Day of the Dead continues in small-town Minnesota, where blood is being spilled on snow. Whilst this is perhaps a more serious horror film than The Master Cleanse before it, it’s not the kind of film I’m instinctively drawn to. Pitched somewhere between slasher-horror (some is killing people and ripping out their organs!), murder-mystery (sleepy town, candle-light vigils for the slain, an increasing feeling of fear of their own streets) and psychological thriller (Max Records’ John goes to counselling for his tendencies towards violence) it cracks along at a fair pace. Bodies mount up as our clearly unreliable teenage lead investigates the killings that are gripping his town.
It’s a bit silly and perhaps doesn’t stand up to much scrutiny as a slasher flick but as a psychological thriller it keeps us guessing. You’re never quite sure if you really believe anything you’ve seen through John’s eyes or not and the snowy, small-town environment lends a tight, claustrophobic atmosphere. A solid little horror film.
Saltaire Belgian Red. Clocking in at 7.2% this is a powerful little beer. Rich and tasty and deceptively drinkable.
It’s the Day of the Dead. I’ve long been a fan of LIFF’s infamous Night of the Dead’s younger sibling. Whilst NotD welcomes the seriously committed – for an evening of midnight to 9am horror endurance – DotD has a steadily growing pedigree of being a pleasant boozy afternoon of film viewing. Past highlights have included Tusk, What We Do in the Shadows and The Strange Colour of Your Body’s Tears (probably my favourite LIFF showing ever).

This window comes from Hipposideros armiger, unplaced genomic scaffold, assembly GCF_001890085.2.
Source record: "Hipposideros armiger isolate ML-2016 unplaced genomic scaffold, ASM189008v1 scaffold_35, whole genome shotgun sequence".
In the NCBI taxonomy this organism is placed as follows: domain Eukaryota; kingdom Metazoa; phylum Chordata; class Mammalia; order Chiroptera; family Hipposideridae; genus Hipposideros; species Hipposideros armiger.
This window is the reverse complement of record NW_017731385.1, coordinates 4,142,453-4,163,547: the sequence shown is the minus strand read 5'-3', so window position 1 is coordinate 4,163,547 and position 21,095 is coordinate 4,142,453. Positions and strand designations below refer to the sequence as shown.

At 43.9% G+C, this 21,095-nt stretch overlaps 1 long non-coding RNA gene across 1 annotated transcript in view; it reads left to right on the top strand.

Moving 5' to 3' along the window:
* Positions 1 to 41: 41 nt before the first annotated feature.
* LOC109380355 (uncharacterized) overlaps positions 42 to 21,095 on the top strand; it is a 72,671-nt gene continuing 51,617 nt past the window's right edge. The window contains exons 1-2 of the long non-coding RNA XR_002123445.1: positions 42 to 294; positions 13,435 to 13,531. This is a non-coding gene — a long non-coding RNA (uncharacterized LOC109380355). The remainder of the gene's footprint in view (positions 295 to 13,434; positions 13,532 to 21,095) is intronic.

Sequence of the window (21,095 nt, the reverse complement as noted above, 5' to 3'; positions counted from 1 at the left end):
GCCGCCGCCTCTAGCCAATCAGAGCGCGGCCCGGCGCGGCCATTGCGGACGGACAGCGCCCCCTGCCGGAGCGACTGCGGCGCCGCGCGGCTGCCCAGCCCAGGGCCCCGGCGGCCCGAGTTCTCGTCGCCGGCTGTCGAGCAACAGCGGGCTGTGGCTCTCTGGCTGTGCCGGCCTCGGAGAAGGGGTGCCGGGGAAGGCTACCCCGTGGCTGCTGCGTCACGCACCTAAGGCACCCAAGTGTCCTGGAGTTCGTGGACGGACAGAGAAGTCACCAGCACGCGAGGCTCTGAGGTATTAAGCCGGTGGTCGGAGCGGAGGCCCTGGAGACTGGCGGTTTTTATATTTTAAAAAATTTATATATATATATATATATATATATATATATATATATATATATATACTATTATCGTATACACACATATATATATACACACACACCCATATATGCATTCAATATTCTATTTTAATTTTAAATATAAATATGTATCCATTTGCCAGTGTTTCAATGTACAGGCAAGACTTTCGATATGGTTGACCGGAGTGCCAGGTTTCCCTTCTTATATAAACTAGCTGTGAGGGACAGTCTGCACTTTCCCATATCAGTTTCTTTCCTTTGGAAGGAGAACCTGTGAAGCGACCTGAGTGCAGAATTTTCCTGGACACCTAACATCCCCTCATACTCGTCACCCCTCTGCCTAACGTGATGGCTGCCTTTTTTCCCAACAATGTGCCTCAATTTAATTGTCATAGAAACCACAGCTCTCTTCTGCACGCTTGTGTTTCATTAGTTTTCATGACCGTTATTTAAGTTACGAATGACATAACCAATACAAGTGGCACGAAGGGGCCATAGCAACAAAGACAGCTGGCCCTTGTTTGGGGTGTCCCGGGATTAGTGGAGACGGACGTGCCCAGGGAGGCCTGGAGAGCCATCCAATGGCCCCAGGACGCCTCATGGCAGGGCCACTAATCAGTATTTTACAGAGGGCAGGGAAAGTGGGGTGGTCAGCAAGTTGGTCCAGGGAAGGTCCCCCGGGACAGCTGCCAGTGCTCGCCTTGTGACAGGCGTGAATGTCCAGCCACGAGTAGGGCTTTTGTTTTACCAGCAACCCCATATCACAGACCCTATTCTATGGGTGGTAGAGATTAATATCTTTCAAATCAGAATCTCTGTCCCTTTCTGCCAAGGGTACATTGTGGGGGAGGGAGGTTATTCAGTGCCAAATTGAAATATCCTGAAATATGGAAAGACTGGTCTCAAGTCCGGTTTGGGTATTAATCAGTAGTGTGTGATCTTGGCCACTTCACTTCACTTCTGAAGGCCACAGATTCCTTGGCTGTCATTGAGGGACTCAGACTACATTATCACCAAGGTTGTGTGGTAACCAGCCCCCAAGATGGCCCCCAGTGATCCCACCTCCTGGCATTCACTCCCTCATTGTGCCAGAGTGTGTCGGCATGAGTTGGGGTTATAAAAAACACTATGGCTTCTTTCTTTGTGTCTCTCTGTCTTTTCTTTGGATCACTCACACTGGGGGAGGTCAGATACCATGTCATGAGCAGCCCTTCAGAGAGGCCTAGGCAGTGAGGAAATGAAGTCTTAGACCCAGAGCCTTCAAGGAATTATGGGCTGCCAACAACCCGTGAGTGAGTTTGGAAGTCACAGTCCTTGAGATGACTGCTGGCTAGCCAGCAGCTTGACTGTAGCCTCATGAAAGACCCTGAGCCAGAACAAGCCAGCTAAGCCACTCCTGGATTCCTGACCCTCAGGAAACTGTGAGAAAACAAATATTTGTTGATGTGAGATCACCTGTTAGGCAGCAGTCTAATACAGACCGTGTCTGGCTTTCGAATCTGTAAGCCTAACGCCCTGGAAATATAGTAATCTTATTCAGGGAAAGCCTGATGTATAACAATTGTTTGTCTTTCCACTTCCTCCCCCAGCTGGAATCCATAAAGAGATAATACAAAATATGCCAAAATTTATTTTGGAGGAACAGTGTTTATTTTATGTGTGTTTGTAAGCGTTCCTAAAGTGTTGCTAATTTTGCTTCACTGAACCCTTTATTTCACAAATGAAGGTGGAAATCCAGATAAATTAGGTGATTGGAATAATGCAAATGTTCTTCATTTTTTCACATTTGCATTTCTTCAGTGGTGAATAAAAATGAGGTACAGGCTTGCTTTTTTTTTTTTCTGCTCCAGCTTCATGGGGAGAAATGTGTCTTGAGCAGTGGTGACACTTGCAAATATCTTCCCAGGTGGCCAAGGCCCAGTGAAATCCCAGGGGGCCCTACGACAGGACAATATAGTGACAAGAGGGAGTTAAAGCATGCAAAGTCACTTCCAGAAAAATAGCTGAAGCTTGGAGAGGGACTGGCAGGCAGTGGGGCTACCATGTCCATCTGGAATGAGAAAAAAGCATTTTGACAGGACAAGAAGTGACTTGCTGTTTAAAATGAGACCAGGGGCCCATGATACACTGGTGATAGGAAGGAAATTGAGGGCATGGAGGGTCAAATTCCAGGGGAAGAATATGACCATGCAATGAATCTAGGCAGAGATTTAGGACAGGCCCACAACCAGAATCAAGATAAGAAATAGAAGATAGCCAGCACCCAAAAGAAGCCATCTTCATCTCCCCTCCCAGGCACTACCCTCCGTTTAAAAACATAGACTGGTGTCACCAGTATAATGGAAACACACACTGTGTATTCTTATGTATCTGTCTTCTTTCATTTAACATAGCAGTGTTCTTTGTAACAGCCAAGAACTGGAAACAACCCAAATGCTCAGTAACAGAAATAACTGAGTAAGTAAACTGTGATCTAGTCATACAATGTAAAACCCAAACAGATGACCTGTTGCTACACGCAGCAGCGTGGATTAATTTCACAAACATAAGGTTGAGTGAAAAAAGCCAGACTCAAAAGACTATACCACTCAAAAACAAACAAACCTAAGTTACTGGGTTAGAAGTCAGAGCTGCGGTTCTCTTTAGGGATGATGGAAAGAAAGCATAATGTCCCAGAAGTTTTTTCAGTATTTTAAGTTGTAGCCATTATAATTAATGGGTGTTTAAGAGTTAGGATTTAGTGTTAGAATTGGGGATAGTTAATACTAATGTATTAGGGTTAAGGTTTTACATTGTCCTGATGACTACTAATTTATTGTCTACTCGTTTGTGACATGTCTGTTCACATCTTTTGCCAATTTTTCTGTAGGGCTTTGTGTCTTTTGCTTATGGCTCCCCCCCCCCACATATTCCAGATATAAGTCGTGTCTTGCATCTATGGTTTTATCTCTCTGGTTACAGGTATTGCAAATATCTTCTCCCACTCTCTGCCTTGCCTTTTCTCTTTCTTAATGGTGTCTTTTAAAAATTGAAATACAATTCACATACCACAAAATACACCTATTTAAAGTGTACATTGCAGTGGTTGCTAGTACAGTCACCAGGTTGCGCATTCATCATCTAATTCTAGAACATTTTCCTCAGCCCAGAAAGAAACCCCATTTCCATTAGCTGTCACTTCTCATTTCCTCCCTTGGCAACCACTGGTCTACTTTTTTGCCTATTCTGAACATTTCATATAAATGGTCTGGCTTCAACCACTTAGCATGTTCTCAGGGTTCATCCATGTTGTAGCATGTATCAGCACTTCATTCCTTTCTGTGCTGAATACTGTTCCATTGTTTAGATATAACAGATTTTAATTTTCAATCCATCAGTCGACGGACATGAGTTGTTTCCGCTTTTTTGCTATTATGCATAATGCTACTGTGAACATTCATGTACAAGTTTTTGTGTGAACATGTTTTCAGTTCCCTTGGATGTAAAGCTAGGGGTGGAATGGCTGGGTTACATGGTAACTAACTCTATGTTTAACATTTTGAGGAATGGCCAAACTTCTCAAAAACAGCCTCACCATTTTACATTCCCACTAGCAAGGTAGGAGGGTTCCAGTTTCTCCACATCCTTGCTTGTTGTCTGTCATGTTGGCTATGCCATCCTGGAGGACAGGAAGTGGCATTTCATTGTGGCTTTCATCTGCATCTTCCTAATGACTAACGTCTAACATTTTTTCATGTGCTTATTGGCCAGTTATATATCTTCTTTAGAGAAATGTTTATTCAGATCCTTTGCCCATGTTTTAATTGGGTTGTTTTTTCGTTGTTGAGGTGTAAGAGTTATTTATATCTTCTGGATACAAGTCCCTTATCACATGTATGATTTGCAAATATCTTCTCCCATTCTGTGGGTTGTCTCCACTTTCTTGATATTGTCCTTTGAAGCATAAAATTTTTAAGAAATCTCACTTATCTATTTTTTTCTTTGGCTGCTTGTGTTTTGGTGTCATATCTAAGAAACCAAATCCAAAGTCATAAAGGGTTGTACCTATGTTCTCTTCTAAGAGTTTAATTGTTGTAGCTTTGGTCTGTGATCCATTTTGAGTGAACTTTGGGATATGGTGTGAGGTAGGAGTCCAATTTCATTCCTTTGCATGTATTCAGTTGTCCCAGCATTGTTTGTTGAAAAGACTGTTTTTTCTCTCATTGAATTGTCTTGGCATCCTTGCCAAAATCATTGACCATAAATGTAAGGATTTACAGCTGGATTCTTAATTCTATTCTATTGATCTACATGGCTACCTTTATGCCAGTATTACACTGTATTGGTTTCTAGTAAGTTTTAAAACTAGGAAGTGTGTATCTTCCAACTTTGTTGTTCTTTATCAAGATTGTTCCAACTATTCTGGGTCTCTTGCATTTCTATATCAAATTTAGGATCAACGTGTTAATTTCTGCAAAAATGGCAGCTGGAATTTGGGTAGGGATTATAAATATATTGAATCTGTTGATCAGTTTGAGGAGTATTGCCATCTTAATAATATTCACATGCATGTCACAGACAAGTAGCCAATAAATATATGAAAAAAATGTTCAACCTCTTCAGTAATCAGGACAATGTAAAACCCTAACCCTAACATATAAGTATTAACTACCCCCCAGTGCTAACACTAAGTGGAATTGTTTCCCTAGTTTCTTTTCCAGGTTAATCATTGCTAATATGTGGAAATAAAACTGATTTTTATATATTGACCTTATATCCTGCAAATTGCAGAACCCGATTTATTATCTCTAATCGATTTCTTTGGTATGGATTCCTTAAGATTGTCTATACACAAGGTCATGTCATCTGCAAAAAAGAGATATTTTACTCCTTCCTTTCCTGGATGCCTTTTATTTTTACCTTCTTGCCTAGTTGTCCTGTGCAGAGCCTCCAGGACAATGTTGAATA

The Master Cleanse kicked off this year’s DotD and, in my opinion, did so in great style. Starring Johnny Galecki of Big Bang Theory fame, it’s an odd one. It never really goes full out horror – and I’ve seen some complain that it wasn’t really a fit for the DotD bill – but it’s got a proper body-horror / monster horror pedigree. You can tell they had great fun making it.
It was expanded from a short into a feature length film and – being brutally honest – you can sort of tell: it’s far from being a complex story and could probably be told as a long TV episode, or half-length film. But if it had been I probably wouldn’t have seen it… As it is, I really don’t want to give too much away about it, suffice to say that the very physical special effects are great fun.
A worthy, if relatively light-hearted opener to Day of the Dead.
Five Points Pale. It’s perhaps not the most exciting beer (although Five Points’ Railway Porter is one to go for!) but a very pleasant pale ale that fit the bill for the first-film-of-the-day. Fittingly, we also rated the film as five points!